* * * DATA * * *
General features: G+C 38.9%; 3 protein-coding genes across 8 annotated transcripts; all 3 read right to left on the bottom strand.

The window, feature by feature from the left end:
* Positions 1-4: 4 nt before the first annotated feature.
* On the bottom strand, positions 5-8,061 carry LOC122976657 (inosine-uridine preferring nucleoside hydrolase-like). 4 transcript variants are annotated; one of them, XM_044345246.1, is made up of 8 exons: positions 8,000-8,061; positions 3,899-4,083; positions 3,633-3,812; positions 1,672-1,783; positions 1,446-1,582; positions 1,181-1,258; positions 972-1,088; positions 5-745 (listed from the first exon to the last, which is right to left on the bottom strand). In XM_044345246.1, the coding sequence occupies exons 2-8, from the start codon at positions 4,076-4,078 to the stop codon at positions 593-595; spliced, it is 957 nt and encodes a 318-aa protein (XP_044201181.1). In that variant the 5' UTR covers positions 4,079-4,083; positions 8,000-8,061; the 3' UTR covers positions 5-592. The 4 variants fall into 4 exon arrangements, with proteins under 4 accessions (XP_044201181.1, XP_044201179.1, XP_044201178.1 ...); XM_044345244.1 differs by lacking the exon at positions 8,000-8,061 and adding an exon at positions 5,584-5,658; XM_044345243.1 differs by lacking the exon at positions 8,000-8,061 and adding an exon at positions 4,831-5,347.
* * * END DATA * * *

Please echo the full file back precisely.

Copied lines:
General features: G+C 38.9%; 3 protein-coding genes across 8 annotated transcripts; all 3 read right to left on the bottom strand.

The window, feature by feature from the left end:
* Positions 1-4: 4 nt before the first annotated feature.
* On the bottom strand, positions 5-8,061 carry LOC122976657 (inosine-uridine preferring nucleoside hydrolase-like). 4 transcript variants are annotated; one of them, XM_044345246.1, is made up of 8 exons: positions 8,000-8,061; positions 3,899-4,083; positions 3,633-3,812; positions 1,672-1,783; positions 1,446-1,582; positions 1,181-1,258; positions 972-1,088; positions 5-745 (listed from the first exon to the last, which is right to left on the bottom strand). In XM_044345246.1, the coding sequence occupies exons 2-8, from the start codon at positions 4,076-4,078 to the stop codon at positions 593-595; spliced, it is 957 nt and encodes a 318-aa protein (XP_044201181.1). In that variant the 5' UTR covers positions 4,079-4,083; positions 8,000-8,061; the 3' UTR covers positions 5-592. The 4 variants fall into 4 exon arrangements, with proteins under 4 accessions (XP_044201181.1, XP_044201179.1, XP_044201178.1 ...); XM_044345244.1 differs by lacking the exon at positions 8,000-8,061 and adding an exon at positions 5,584-5,658; XM_044345243.1 differs by lacking the exon at positions 8,000-8,061 and adding an exon at positions 4,831-5,347.